Farm Groups Nix Deeper Support Cuts
The Bush administration sought agreement from U.S. farm groups for a 70% cut in their most trade-distorting subsidies as way to save world trade talks, but was roundly rejected, industry sources told Reuters News Service on May 30.
However, discussions between the two sides on how the U.S. might offer trading partners more concessions on less trade-distorting "blue box" supports – such as spending caps on specific product payments – were better received, say the sources, who spoke on condition of anonymity after talks with U.S. trade officials.
World Trade Organization (WTO) member nations are running out of time to reach agreement on the so-called Doha Development Round, launched in 2001 with the aim of lifting millions out of poverty by slashing global trade barriers.
Talks have stalled repeatedly on the subject of farm trade. WTO chief Pascal Lamy says a deal to cut tariffs and subsidies in farm and industrial goods must be reached by the end of June. Ministers are due to meet in Geneva starting June 26 for a final push.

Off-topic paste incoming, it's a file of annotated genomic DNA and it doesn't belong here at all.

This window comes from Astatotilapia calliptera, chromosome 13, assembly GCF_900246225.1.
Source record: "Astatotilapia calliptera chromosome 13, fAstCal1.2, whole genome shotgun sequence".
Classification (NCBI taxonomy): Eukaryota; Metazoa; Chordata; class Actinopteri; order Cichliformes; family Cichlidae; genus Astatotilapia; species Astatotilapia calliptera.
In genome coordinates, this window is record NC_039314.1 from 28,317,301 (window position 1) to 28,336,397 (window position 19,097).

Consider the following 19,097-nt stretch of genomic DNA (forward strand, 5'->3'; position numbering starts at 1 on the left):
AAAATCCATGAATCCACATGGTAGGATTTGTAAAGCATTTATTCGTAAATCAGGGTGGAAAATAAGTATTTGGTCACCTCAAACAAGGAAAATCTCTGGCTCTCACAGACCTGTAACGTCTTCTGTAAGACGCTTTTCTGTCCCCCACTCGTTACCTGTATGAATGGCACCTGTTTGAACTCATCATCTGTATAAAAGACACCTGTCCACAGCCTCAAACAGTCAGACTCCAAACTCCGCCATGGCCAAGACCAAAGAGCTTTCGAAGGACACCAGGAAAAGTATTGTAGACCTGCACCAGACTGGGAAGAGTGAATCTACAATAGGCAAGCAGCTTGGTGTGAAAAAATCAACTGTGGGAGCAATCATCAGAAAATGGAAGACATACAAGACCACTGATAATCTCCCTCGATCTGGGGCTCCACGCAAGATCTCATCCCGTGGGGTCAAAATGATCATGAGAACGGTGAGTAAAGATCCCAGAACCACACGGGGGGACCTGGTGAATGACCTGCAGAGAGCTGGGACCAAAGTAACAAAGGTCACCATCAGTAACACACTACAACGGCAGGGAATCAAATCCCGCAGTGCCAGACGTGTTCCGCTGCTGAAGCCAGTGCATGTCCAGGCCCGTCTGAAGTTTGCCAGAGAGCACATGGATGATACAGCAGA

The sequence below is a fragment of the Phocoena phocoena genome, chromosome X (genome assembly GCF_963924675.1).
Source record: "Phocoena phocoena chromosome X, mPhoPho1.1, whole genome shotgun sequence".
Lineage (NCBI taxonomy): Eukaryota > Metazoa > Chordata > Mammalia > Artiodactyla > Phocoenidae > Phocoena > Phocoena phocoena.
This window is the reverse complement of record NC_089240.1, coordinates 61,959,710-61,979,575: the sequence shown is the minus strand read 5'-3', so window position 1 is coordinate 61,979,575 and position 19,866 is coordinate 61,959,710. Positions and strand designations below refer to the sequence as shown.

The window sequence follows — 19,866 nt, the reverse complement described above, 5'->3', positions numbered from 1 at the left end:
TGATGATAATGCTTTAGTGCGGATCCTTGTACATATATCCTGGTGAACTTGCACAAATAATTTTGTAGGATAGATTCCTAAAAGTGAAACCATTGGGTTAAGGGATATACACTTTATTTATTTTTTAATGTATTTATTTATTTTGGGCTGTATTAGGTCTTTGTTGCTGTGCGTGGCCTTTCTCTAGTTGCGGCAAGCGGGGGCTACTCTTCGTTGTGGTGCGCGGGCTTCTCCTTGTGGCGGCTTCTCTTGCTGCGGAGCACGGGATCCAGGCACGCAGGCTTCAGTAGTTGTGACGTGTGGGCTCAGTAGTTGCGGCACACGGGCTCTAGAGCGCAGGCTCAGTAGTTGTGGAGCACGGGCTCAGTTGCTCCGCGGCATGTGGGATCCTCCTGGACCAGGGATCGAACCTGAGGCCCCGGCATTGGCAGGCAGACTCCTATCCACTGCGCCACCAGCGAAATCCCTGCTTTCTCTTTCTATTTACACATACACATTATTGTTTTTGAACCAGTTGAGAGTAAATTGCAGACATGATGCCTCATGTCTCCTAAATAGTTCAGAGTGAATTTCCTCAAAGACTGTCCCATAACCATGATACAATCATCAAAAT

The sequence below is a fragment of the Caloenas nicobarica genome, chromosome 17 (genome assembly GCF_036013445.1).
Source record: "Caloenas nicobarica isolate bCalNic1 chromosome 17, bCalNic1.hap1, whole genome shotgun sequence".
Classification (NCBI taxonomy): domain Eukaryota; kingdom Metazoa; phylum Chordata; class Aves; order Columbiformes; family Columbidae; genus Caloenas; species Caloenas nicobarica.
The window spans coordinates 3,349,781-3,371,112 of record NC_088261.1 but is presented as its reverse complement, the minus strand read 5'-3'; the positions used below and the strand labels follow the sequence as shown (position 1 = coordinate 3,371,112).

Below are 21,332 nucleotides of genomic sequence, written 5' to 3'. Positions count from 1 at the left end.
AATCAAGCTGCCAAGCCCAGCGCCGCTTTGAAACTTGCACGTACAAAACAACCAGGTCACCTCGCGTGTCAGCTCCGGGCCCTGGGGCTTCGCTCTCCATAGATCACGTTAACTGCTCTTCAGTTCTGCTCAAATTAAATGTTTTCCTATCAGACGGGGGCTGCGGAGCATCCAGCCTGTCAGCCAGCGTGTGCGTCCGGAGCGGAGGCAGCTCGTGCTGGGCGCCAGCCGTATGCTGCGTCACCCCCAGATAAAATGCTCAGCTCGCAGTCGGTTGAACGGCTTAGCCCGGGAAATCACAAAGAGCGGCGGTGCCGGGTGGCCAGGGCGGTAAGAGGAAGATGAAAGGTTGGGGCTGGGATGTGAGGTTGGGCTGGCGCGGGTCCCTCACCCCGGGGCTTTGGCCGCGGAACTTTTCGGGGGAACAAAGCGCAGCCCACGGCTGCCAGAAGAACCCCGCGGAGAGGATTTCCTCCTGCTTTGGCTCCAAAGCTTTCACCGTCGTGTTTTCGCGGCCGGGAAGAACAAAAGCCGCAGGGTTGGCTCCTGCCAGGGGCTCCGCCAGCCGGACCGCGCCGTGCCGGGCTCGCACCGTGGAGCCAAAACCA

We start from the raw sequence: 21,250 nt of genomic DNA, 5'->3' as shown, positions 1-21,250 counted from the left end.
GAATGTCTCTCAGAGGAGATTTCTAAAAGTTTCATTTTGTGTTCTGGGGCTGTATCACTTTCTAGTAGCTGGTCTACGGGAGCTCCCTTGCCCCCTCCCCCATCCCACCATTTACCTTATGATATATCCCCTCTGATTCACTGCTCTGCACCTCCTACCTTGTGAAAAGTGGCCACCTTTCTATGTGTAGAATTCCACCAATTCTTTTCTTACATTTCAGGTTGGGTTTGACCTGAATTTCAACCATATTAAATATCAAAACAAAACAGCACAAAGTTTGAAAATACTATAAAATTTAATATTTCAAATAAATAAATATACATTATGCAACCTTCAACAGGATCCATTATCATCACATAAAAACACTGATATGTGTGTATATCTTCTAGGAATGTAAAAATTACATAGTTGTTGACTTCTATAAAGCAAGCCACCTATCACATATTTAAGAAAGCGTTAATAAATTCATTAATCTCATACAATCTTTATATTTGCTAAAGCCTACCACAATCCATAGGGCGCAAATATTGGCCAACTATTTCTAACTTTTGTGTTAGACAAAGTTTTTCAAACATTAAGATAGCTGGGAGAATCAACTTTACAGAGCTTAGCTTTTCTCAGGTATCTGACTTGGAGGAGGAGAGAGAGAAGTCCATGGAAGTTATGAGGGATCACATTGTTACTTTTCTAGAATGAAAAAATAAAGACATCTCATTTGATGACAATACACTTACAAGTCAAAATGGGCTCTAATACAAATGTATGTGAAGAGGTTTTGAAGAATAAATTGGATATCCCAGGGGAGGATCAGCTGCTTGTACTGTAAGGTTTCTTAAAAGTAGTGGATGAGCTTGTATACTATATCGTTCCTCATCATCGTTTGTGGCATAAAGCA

The U.S. has offered to cut its "amber box" payments – its WTO allowance for most trade-distorting subsidies to its farmers – by 60% but is under pressure to offer more in order to get the European Union and developing countries to open their markets.
"They wanted to increase the domestic support offer ... to 70 ... and we told them no," says one industry source. "We told them we weren't willing to put more on the table when we hadn't gotten anything in return."
"The U.S. was talking about various ways of sweetening the pot on domestic support, trying to do things like product specific caps for blue box. I don't think people have been screaming about that," the second industry source says.
"The expectation among the commodity groups in the U.S. is that if the agreement comes together and the domestic support package is of the magnitude that the U.S. has proposed, there will be serious changes. These kind of details don't change things too much ... it is in effect window-dressing for Geneva."
Editors note: Richard Brock, The Corn and Soybean Digest's Marketing Editor, is president of Brock Associates, a farm market advisory firm, and publisher of The Brock Report.
To see more market perspectives, visit Brock's Web site at www.brockreport.com.